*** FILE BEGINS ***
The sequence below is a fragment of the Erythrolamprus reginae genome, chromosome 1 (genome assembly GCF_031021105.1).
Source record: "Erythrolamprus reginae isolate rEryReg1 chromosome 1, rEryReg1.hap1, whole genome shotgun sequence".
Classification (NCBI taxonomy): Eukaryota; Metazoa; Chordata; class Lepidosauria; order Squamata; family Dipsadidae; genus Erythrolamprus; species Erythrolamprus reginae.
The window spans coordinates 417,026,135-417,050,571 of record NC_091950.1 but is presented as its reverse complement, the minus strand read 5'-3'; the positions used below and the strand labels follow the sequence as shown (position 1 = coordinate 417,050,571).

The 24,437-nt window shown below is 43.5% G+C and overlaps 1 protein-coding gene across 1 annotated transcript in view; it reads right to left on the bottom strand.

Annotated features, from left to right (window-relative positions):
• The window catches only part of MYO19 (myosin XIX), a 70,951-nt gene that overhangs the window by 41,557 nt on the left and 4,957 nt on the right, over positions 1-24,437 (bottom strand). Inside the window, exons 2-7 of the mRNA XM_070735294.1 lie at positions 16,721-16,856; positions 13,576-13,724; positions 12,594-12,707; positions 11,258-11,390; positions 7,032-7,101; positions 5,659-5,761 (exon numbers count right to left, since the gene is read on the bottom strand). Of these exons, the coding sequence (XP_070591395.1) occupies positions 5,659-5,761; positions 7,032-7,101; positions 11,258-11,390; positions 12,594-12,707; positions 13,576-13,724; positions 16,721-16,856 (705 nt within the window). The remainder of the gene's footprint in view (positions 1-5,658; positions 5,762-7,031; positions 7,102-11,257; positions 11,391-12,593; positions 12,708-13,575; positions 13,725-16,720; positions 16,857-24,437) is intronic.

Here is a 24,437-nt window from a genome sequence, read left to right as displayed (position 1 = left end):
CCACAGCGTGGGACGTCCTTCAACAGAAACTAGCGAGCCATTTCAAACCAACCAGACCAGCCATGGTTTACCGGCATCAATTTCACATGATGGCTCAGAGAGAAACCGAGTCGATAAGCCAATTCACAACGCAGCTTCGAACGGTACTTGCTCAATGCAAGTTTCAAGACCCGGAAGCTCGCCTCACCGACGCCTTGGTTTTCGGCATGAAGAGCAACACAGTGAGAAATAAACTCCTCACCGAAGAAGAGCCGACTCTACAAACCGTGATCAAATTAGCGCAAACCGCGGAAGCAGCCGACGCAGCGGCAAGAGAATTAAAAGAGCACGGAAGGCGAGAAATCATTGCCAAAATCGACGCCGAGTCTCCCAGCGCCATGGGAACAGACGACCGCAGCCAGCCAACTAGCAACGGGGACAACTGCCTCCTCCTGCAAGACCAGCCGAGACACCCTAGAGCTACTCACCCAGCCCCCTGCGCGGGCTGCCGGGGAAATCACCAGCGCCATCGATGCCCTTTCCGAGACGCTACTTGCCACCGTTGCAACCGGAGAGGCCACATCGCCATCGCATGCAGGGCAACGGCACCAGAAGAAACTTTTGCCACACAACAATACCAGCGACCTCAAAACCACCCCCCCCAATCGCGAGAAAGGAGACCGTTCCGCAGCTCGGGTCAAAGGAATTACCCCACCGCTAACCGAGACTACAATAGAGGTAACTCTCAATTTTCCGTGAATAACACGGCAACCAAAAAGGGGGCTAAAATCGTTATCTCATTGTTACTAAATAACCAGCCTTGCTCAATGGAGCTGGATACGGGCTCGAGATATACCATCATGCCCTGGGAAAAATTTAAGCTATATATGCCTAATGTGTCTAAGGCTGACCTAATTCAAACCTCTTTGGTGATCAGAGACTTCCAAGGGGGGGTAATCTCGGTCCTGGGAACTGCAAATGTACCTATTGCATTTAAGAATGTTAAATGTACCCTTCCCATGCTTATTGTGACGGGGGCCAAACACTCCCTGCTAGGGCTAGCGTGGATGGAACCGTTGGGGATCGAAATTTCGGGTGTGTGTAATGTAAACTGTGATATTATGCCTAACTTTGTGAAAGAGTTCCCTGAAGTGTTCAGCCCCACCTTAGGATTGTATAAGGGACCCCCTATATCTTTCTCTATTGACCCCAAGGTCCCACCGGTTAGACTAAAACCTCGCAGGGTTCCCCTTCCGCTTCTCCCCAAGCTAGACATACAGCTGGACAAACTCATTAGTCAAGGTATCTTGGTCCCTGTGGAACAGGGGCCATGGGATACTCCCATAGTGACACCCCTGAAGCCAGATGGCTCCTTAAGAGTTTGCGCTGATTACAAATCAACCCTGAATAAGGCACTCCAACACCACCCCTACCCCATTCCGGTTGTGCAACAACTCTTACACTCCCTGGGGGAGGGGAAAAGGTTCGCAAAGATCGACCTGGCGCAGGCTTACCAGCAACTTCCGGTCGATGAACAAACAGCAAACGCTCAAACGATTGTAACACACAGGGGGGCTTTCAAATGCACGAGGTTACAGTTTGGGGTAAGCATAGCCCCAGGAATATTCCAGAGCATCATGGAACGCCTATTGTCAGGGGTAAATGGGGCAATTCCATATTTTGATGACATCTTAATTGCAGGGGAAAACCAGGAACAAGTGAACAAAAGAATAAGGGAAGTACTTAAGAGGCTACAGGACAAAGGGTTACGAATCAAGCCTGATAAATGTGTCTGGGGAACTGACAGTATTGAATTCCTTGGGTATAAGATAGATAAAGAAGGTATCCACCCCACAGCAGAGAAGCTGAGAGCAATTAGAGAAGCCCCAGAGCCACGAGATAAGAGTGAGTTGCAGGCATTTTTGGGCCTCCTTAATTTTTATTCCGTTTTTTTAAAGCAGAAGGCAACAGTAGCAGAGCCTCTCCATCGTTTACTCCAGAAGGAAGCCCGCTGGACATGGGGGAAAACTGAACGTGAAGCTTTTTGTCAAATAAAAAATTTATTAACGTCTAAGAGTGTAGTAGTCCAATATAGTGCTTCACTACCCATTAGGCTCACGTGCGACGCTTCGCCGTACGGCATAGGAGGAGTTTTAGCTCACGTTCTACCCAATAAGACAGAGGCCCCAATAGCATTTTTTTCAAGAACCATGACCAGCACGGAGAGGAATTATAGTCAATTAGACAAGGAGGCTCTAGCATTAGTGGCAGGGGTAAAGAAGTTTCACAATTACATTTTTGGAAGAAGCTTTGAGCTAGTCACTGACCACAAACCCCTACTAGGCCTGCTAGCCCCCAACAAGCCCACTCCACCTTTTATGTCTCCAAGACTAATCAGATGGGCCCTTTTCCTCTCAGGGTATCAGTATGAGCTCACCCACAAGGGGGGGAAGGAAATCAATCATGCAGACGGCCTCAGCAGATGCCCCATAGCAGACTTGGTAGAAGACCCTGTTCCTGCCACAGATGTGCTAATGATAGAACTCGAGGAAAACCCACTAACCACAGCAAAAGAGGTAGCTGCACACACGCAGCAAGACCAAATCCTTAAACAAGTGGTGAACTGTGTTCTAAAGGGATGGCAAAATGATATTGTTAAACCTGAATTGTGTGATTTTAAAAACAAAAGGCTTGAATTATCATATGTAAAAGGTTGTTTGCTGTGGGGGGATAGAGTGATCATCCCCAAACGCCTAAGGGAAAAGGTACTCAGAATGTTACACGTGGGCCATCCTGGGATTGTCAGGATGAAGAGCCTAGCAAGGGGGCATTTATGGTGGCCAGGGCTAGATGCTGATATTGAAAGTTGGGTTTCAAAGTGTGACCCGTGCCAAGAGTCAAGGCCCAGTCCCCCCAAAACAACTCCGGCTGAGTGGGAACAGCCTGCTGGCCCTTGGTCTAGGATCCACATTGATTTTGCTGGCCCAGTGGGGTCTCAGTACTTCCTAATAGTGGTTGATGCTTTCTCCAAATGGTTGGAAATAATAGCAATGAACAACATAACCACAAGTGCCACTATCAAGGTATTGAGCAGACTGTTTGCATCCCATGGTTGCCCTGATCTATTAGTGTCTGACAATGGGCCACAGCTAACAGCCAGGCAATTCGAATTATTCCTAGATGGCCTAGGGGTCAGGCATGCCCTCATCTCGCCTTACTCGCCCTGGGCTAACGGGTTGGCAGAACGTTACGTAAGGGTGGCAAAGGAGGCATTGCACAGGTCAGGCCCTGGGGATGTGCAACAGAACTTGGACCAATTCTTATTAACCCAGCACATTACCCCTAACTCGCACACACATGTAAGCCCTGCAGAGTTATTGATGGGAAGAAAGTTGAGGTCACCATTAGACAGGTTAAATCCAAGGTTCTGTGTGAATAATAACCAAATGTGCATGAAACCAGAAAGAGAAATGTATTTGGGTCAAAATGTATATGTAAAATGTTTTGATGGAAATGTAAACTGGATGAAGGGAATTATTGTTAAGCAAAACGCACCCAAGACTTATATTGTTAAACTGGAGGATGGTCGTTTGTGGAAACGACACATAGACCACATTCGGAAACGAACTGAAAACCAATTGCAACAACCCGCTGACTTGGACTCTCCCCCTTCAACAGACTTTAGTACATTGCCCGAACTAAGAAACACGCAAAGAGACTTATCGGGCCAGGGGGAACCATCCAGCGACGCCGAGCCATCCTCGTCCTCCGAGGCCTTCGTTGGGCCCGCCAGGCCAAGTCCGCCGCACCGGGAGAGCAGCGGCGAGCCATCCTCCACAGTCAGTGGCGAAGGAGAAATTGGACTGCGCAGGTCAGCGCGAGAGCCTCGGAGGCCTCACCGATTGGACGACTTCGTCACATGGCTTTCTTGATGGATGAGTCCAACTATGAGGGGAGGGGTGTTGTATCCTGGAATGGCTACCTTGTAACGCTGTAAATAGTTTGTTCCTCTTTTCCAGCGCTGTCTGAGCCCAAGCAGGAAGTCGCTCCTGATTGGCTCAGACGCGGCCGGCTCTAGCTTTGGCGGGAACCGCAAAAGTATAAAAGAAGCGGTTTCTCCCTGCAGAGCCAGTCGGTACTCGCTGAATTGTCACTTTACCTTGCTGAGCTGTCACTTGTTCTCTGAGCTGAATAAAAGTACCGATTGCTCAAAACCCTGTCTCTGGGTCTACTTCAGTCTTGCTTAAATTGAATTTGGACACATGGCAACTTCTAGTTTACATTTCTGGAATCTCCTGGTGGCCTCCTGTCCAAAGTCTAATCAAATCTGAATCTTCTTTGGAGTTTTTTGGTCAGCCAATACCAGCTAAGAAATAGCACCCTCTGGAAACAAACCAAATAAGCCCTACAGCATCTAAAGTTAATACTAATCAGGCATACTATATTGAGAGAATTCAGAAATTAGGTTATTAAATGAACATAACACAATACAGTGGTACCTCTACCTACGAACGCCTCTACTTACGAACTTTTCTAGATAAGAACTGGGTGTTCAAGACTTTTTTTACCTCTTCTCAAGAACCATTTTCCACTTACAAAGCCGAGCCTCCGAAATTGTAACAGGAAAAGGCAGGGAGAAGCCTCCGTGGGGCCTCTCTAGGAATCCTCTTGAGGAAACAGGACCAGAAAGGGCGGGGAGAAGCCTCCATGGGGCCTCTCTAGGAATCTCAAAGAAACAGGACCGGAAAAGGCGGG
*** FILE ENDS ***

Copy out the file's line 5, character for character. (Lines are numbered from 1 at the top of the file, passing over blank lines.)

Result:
The 24,437-nt window shown below is 43.5% G+C and overlaps 1 protein-coding gene across 1 annotated transcript in view; it reads right to left on the bottom strand.